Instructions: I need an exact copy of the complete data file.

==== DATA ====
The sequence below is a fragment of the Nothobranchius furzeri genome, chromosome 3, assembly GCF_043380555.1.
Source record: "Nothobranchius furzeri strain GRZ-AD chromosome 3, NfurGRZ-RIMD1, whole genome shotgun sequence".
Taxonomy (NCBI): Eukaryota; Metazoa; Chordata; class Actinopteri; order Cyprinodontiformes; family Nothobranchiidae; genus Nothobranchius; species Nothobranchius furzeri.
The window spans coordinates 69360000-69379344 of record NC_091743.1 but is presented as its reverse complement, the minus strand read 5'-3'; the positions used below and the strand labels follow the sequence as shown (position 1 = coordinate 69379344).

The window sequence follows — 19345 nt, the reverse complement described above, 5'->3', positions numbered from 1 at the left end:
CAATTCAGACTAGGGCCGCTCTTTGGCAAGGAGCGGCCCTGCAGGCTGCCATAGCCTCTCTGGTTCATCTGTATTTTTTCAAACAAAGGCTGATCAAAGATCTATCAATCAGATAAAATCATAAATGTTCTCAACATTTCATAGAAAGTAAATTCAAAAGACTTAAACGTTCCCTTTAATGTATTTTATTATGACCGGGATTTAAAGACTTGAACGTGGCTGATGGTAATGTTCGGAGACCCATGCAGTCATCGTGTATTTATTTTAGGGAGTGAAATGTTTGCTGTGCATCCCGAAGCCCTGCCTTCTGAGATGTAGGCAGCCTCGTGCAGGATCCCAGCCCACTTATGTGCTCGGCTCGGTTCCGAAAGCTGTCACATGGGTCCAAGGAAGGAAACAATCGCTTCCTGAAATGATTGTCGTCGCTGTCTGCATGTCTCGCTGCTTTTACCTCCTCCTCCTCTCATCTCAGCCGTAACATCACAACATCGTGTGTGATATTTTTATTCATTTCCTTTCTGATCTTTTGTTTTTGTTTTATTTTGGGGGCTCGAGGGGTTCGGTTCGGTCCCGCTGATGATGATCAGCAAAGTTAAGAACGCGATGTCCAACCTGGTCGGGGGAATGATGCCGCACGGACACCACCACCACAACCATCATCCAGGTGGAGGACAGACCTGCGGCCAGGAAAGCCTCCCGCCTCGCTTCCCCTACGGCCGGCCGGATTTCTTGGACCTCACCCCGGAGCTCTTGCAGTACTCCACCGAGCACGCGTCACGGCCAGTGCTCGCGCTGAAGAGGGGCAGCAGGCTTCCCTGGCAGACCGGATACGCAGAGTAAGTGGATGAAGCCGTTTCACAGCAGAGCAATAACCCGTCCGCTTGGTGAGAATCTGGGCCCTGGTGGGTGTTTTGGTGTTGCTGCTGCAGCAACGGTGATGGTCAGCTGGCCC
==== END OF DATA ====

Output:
The sequence below is a fragment of the Nothobranchius furzeri genome, chromosome 3, assembly GCF_043380555.1.
Source record: "Nothobranchius furzeri strain GRZ-AD chromosome 3, NfurGRZ-RIMD1, whole genome shotgun sequence".
Taxonomy (NCBI): Eukaryota; Metazoa; Chordata; class Actinopteri; order Cyprinodontiformes; family Nothobranchiidae; genus Nothobranchius; species Nothobranchius furzeri.
The window spans coordinates 69360000-69379344 of record NC_091743.1 but is presented as its reverse complement, the minus strand read 5'-3'; the positions used below and the strand labels follow the sequence as shown (position 1 = coordinate 69379344).

The window sequence follows — 19345 nt, the reverse complement described above, 5'->3', positions numbered from 1 at the left end:
CAATTCAGACTAGGGCCGCTCTTTGGCAAGGAGCGGCCCTGCAGGCTGCCATAGCCTCTCTGGTTCATCTGTATTTTTTCAAACAAAGGCTGATCAAAGATCTATCAATCAGATAAAATCATAAATGTTCTCAACATTTCATAGAAAGTAAATTCAAAAGACTTAAACGTTCCCTTTAATGTATTTTATTATGACCGGGATTTAAAGACTTGAACGTGGCTGATGGTAATGTTCGGAGACCCATGCAGTCATCGTGTATTTATTTTAGGGAGTGAAATGTTTGCTGTGCATCCCGAAGCCCTGCCTTCTGAGATGTAGGCAGCCTCGTGCAGGATCCCAGCCCACTTATGTGCTCGGCTCGGTTCCGAAAGCTGTCACATGGGTCCAAGGAAGGAAACAATCGCTTCCTGAAATGATTGTCGTCGCTGTCTGCATGTCTCGCTGCTTTTACCTCCTCCTCCTCTCATCTCAGCCGTAACATCACAACATCGTGTGTGATATTTTTATTCATTTCCTTTCTGATCTTTTGTTTTTGTTTTATTTTGGGGGCTCGAGGGGTTCGGTTCGGTCCCGCTGATGATGATCAGCAAAGTTAAGAACGCGATGTCCAACCTGGTCGGGGGAATGATGCCGCACGGACACCACCACCACAACCATCATCCAGGTGGAGGACAGACCTGCGGCCAGGAAAGCCTCCCGCCTCGCTTCCCCTACGGCCGGCCGGATTTCTTGGACCTCACCCCGGAGCTCTTGCAGTACTCCACCGAGCACGCGTCACGGCCAGTGCTCGCGCTGAAGAGGGGCAGCAGGCTTCCCTGGCAGACCGGATACGCAGAGTAAGTGGATGAAGCCGTTTCACAGCAGAGCAATAACCCGTCCGCTTGGTGAGAATCTGGGCCCTGGTGGGTGTTTTGGTGTTGCTGCTGCAGCAACGGTGATGGTCAGCTGGCCC